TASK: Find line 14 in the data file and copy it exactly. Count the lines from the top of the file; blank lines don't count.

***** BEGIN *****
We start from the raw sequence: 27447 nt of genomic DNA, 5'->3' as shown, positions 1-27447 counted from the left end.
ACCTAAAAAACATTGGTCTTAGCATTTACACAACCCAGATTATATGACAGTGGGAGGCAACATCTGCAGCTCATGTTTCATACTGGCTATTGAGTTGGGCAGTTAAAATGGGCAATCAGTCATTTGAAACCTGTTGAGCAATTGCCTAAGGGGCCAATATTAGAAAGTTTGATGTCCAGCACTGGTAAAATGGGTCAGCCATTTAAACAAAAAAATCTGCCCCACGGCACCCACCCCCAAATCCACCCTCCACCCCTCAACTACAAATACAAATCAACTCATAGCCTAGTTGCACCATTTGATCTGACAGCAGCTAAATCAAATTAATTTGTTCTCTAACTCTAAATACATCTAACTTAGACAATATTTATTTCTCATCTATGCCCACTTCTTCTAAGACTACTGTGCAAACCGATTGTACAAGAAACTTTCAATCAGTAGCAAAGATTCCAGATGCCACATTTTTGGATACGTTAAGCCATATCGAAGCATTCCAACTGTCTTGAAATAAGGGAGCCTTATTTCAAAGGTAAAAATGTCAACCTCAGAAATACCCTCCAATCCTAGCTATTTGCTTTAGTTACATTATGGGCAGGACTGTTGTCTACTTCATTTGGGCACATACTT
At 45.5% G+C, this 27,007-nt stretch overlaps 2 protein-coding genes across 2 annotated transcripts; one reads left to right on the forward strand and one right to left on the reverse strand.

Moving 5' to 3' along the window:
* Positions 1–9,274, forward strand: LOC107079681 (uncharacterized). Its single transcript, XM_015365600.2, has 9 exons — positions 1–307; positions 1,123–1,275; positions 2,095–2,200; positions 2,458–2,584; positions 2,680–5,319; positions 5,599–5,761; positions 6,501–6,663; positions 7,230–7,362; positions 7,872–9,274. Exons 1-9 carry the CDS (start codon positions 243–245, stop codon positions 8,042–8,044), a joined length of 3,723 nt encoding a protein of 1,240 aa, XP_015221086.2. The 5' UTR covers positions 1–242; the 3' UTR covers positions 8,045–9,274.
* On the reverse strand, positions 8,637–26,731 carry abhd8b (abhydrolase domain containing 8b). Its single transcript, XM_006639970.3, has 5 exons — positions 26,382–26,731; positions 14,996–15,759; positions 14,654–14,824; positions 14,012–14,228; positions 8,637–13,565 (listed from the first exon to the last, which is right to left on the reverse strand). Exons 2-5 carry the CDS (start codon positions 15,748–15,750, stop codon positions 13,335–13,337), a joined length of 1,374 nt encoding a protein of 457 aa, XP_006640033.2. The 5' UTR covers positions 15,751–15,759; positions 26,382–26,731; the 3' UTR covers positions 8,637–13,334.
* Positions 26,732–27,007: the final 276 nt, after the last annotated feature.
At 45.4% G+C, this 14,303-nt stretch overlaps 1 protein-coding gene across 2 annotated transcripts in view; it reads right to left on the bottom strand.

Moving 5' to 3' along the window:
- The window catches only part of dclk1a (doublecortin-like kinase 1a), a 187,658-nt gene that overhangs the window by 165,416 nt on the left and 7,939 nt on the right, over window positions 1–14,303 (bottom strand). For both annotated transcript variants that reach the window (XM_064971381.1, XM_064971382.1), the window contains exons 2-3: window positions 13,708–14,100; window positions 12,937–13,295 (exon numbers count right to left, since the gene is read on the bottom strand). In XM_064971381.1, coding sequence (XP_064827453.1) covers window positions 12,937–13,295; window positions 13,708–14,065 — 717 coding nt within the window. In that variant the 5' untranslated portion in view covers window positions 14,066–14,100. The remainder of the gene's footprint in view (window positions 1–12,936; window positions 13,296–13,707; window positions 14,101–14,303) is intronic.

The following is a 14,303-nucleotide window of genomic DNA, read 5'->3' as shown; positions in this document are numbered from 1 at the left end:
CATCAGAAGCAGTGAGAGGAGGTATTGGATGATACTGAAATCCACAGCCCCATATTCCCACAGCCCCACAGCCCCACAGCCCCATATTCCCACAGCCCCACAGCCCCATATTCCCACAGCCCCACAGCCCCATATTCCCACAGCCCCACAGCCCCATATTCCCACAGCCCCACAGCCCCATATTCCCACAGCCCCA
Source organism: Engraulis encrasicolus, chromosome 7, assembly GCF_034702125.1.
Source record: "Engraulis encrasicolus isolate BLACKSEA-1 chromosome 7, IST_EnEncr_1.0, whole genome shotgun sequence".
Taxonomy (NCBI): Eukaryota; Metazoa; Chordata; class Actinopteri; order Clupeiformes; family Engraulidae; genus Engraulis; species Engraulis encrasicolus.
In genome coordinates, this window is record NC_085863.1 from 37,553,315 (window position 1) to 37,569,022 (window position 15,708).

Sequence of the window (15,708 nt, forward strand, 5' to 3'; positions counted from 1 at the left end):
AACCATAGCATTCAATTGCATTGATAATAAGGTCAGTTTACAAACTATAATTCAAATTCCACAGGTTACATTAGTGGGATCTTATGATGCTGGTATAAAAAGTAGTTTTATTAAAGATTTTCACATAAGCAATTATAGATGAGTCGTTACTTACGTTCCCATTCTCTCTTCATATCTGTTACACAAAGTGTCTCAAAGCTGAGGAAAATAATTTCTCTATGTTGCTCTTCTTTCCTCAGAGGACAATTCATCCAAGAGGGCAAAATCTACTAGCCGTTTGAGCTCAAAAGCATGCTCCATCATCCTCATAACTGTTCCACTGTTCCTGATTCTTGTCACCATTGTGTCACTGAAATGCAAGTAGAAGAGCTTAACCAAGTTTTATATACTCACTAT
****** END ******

Source record: "Engraulis encrasicolus isolate BLACKSEA-1 chromosome 7, IST_EnEncr_1.0, whole genome shotgun sequence".